I don’t know (what happens next), it is a good question. We’ve got the Punchestown back in Ireland and I think the Irish would like to see him one more time, so if he is fit and well and ready to rock we will probably call it a day then. I’m not sure we will come back for a Gold Cup next year at the age of 13, but we will see what the horse tells us.”

https://www.rte.ie/sport/racing/2020/0312/1121870-samcro-edges-melon-in-photo-to-win-marsh-novices-chase/

Thank you so much for reading this post, last weekend I put on Twitter all about my new series and I received over 100 suggestions of horses that people want me to research and look into and write up about, so I have plenty more of this content to come this year and probably into next with the amount I was sent! However, if you do have any other suggestions of horses you’d like me to focus in on then do send them my way and I can add them onto my list, the list is very very long but I will be trying to get through them all at some point!

I will hopefully see you all in my next post!

An Interview with Rachael Blackmore

Hey guys!

Today I am so excited to bring to you an interview with the incredibly talented Rachael Blackmore! Let’s jump straight into it…


Me: What is your favourite race of your career, win or lose?

Rachael: My first winner at Cheltenham on A Plus Tard was very special and a big relief! And one I didn’t win would be completing the Grand National on Valseur Lido, he gave me an unbelievable spin over the fences and that was memorable in itself.

Me: If you could ride any horse that you never have, past or present, what horse would you choose?

Rachael: Istabraq was one of the first horses who really caught my attention in racing and also Enable.

Me: The last two seasons you’ve been neck and neck with Paul Townend to be the Champion Jockey in Ireland, with both of you arguably at the top of your game, how competitive does it get between you?

Rachael: I’d say it’s competitive for about a week then he goes into the Christmas festivals and rides about 8 winners! You would want to have a good few winners up on Paul going into the Punchestown Festival in May to even give yourself a squeak.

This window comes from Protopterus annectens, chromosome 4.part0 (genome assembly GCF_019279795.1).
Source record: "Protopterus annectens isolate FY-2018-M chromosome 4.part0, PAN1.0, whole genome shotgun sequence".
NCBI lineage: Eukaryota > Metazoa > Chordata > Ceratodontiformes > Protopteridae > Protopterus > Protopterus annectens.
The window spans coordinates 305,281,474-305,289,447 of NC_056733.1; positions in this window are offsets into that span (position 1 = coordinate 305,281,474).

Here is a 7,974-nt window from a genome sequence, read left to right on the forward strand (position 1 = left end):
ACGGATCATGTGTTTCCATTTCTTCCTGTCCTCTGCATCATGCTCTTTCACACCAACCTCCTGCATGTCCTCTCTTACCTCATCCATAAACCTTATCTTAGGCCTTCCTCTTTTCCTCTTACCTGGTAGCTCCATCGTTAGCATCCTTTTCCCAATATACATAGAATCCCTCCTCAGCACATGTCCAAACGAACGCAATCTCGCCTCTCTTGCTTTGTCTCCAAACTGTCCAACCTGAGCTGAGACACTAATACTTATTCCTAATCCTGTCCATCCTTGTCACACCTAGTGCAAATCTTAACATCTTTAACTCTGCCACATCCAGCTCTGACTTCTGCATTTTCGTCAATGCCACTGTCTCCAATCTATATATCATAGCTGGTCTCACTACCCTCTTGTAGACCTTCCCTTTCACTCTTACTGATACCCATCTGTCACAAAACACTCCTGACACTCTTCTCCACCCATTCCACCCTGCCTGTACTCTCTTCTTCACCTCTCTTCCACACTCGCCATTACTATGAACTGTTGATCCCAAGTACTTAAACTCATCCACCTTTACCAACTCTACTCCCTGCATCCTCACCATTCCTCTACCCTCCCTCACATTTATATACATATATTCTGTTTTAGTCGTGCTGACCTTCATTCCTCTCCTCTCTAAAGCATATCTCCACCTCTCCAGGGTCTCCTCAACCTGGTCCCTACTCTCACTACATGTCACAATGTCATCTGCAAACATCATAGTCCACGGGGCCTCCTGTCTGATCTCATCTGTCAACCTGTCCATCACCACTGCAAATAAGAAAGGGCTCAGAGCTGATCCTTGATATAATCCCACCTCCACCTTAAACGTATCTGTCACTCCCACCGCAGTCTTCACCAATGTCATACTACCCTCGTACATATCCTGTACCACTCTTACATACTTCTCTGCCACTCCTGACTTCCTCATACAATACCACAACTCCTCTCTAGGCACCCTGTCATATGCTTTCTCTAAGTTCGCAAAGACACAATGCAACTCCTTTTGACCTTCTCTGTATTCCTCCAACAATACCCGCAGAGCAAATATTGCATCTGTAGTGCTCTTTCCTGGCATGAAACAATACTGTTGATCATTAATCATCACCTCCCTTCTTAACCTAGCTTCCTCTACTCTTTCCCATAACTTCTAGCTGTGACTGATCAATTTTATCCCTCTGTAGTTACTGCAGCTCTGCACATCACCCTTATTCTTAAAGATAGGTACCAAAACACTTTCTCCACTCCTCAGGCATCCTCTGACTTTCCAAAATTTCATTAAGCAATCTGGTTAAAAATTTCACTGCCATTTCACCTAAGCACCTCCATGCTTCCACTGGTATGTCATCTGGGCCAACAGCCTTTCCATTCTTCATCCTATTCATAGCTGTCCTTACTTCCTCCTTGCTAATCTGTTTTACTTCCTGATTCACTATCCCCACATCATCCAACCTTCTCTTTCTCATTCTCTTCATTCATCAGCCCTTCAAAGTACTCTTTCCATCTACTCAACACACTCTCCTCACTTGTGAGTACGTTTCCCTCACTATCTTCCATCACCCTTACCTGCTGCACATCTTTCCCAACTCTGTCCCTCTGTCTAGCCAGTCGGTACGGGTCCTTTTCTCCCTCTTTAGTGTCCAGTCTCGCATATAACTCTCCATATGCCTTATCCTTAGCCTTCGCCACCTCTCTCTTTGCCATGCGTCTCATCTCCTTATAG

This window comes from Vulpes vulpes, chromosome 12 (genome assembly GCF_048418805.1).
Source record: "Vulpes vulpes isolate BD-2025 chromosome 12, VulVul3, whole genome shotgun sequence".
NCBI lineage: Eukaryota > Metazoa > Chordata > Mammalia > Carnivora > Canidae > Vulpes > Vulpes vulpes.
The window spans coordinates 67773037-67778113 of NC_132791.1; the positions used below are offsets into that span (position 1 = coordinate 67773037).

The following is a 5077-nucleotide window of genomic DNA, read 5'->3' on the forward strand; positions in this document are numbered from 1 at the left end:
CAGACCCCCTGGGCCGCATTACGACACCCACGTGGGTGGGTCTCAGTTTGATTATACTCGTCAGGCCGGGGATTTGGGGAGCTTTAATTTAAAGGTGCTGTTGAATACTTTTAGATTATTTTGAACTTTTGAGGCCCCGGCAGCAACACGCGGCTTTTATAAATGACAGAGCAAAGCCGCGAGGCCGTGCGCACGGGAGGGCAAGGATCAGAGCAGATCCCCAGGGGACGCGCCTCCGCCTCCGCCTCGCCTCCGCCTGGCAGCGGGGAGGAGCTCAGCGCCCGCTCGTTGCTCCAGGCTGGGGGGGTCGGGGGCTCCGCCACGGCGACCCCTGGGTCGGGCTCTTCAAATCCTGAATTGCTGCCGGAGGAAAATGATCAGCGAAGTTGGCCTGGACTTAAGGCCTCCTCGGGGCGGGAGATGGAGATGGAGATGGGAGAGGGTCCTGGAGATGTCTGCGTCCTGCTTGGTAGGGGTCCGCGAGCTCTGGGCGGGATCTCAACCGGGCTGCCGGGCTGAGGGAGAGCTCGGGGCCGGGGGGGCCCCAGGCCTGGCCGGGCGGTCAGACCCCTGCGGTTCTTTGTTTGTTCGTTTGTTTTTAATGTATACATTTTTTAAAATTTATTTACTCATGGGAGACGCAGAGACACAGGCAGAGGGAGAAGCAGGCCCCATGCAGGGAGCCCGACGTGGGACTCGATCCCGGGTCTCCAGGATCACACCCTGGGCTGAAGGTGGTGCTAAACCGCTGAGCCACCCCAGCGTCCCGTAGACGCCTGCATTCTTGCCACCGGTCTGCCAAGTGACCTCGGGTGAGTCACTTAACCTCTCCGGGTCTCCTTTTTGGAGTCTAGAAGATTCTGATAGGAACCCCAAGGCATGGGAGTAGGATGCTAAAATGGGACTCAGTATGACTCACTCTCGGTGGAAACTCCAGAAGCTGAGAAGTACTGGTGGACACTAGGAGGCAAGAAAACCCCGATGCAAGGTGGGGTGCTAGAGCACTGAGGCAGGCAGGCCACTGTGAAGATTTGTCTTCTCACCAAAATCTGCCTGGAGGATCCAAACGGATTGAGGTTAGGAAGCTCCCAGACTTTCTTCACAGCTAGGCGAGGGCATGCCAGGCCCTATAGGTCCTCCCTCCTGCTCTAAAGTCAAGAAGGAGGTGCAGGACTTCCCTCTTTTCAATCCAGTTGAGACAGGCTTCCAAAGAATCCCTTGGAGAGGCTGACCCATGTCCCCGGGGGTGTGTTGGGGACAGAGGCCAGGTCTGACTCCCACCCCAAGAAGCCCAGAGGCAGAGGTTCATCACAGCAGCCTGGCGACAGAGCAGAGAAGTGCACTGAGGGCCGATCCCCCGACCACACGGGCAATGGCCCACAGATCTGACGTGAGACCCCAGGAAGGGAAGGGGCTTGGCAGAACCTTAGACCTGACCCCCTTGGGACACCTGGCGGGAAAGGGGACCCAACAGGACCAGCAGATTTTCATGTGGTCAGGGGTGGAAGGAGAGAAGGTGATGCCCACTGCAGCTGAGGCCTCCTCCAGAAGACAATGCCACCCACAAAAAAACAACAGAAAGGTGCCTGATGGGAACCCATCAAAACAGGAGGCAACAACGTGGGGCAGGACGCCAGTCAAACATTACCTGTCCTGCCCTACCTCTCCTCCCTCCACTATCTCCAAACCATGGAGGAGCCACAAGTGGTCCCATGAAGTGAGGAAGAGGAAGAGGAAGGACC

Me: Following on from that, when I spoke with AP McCoy, he sad he always loved the rivalry between himself, Richard Johnson, Ruby Walsh and Barry Geraghty, however he also said they were all the best of friends who always helped each other along, is it the same between yourself, Paul Townend, Jack Kennedy and many others that fight it out each year?

Rachael: The weighing room dynamics are very different to other sports, there is a lot of respect between each other and your fellow jockeys understand things more than most, so it’s great to have good rivals but also friends in the weighing room.

Me: As a jockey, weight is obviously a huge thing for you and as a female myself, I know how hard it can be to maintain my weight, how hard do you find it to maintain certain weights in order to ride certain horses in certain races? How strict do you have to be with yourself? And do you feel like female jockeys should be given more of an allowance or do you like the fact it’s always a level playing field with the male jockeys?

Rachael: I’m not sure there would be many happy jockeys in the weighing room if Hollie Doyle suddenly got a weight allowance. For me, if you work hard enough you will get the chances and if you’re good enough and things go right for you then anything can happen. Male or female it doesn’t matter. As for weight, it’s never been something I’ve had to worry about riding over jumps, our bottom weight is 9.12 and that is easily done for me. I live with two jockeys who do not share the same fortune, so I realise how lucky I am.

Minella Indo gave you your first Grade 1 in the UK with Honeysuckle giving you your first Grade 1 in Ireland, how special is it when you win a big race on such powerful horses?

Rachael: It’s an incredible feeling, both winning and also repaying the faith put in you by the owner and trainer. Been giving the chance to ride horses of that calibre is very special and what every jockey strives for.